Goa will celebrate the much revered Lord Krishna’s birth today. Temples across the state would have already welcomed Lord Krishna at the stroke of midnight. Janmashtami popularly known as Gokulashtami in Goa is celebrated on the eight day after the full moon of Shravan (fifth lunar month of the Hindu calender).
One day before Gokulashtami
On the Previous evening of Gokulashtami or Janmashtami, devotees gather in neighbourhood temples. Here they praise Lord Krishna by singing ‘Aartis’ and ‘Bhajans’. A small cradle is decorated and the idol of the Lord is placed in it. This signifies Krishna’s birth. The ceremony continues till morning. People who have fasted the previous day break their fast, either at midnight or in the morning.
“Here, at Radhakrishna temple, devotees gather the previous evening to sing praises of Krishna only to break at the stroke of midnight. Then, an idol of Lord Krishna is bathed with water, milk, honey, curd etc. before being placed in a small but tastily decorated cradle at the center of the congregation. This marks the beginning of celebration of Gokulashtami,” said the head priest Shridhar Bhat of Radhakrishna Temple in Panaji in a NT report.
Kansa was foretold that his sister’s child would one day slay him. As a precautionary measure Kansa imprisoned his sister Devaki and her husband Vasudeva. Six children born to them were killed by Kansa. The seventh was disguised as a miscarriage but the child survived. The child was Balrama. Lord Krishna was the eight child born to his parents.
Soon after the birth of Lord Krishna it is said the cell doors opened and Vasudev took the new born baby to Gokul. On his way to Gokul, Vasudeva crossed the Yamuna river. The scene is famously depicted in many paintings. This is how Lord Krishna came to be raised in Nanda and Yashoda’s care.
‘This is the only major Hindu festival that is celebrated in the dark half of the moon phase. This practice indicates and preaches to the world, currently enveloped in the gloom of violence and hatred, to hold on to faith and hope for a better world, free of negativity just as Lord Krishna who was born against all odds’ – NT report.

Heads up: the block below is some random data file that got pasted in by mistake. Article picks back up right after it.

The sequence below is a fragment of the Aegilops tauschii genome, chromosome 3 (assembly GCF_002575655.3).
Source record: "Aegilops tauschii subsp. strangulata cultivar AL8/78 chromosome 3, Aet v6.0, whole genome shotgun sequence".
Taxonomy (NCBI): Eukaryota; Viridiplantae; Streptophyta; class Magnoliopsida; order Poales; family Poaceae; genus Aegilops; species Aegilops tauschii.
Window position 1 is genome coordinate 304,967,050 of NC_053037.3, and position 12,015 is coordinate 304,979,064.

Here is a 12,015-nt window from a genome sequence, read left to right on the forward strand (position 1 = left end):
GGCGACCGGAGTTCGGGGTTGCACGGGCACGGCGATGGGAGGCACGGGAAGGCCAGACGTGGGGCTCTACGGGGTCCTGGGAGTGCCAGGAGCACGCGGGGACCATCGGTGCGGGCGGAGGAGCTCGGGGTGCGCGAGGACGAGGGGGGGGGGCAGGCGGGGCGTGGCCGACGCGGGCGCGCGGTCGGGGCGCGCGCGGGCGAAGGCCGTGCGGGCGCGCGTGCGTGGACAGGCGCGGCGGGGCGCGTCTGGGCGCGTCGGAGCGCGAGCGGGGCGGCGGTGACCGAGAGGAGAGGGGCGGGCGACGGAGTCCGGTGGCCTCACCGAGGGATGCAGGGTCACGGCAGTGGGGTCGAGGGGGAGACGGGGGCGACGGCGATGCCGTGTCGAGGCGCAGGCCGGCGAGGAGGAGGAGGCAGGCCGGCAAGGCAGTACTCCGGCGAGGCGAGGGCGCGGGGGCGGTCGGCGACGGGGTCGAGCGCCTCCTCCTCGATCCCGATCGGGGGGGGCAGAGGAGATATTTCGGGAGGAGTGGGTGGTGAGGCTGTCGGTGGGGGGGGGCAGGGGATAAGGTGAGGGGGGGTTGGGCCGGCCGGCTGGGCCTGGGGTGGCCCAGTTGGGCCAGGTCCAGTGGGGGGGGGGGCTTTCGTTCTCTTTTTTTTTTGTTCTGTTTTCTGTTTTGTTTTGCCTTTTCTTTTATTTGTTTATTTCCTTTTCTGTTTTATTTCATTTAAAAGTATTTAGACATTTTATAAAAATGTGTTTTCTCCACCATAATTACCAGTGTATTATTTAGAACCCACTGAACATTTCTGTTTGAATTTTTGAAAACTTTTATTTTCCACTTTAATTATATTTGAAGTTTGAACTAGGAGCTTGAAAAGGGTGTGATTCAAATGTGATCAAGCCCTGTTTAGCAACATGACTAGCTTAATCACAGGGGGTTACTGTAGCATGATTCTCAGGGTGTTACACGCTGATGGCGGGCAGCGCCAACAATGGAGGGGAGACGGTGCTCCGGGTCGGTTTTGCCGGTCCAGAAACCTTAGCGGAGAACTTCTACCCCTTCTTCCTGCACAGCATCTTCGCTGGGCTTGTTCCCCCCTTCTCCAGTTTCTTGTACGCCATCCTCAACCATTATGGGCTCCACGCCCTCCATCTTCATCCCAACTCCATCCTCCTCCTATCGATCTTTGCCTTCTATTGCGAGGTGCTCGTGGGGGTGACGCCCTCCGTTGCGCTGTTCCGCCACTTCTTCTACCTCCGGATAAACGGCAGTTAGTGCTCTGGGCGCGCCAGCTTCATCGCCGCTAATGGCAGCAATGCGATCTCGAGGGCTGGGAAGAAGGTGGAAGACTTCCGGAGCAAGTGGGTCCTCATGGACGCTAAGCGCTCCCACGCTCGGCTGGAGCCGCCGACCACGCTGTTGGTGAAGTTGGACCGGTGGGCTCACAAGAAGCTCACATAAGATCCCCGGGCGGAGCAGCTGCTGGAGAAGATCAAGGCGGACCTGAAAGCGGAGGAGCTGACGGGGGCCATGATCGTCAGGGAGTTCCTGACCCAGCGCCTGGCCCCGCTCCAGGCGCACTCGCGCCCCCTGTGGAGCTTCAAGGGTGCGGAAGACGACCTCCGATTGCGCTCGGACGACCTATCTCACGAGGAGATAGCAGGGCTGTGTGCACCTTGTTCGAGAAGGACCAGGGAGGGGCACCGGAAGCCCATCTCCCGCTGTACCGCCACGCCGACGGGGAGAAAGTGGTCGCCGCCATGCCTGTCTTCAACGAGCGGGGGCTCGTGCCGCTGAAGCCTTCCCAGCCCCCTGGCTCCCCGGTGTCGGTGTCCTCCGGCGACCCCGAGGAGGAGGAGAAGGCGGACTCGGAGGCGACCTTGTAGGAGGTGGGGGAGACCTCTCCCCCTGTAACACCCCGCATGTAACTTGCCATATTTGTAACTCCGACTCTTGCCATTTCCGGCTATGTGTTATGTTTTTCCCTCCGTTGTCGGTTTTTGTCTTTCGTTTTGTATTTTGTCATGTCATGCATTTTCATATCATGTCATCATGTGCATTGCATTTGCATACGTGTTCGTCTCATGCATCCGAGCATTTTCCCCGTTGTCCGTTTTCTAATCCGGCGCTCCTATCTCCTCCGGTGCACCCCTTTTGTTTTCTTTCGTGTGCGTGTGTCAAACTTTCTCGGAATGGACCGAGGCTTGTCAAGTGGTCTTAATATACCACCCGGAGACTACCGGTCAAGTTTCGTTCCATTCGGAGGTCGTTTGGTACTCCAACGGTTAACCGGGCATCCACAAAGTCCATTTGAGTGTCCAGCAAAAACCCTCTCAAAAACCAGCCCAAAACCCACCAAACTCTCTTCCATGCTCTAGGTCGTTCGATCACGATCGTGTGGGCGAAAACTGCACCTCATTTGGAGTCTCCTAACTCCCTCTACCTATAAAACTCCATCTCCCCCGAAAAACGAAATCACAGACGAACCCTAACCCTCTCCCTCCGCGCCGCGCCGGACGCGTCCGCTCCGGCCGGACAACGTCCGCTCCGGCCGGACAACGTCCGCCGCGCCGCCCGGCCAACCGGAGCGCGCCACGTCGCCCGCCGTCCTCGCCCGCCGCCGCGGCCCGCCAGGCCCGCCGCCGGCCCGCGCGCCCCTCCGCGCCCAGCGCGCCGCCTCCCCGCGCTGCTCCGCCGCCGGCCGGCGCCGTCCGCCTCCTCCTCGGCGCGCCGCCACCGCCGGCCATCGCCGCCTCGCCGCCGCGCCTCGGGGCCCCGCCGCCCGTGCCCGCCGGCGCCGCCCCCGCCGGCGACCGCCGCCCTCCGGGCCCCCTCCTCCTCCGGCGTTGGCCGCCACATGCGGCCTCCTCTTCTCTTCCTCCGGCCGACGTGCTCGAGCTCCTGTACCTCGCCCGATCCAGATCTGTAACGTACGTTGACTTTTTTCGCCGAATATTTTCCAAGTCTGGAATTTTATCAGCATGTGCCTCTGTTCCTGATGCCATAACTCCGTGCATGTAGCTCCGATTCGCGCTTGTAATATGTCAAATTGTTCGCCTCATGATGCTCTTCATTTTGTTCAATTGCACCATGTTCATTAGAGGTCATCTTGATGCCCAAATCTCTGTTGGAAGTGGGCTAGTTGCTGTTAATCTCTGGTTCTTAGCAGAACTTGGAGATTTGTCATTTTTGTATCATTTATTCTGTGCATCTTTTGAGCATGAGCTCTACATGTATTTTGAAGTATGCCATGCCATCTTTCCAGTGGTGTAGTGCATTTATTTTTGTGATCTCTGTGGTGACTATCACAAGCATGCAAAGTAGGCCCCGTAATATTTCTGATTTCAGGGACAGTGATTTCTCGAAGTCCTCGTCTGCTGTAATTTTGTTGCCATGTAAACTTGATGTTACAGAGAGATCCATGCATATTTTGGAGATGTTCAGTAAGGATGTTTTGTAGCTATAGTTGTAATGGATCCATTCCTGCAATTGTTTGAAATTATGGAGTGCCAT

Birth of Dahi Handi!
The tradition is born out of Lord Krishna’s childhood pranks. As a child the Lord enjoyed eating butter a lot. He would often steal butter (hence the name Makhanchor) from the pots of Gopis (women of Gokul). The pots were usually hung above the ground and out of reach of a child’s hand. Lord Krishna adamant in his resolve would often make a human pyramid using the help of his friends to break the pot and eat the butter.
This led to many devotees recreating the scene and so the tradition of breaking the Dahi handi was born. A pot is tied at the center of a rope and hung above the ground. Participants have to make a human pyramid and try to break the pot. The pot contains curd and a coconut is kept on the opening. This coconut is used to break the pot. This tradition is not limited to men but women take part in it too. Hindus across the world, even in far off Fiji where they were taken as indenture labour, celebrate Gokulashtami.
Gokulashtami in Goa
In Goa, the tradition is followed across the state. Some schools even actively organise Gokulastami celebrations. Handi (pot) containing dahi (curd) are hung from a safe height. Children make a human pyramid and break it. The rope on which the pot is tied has many different types of fruits tied on it.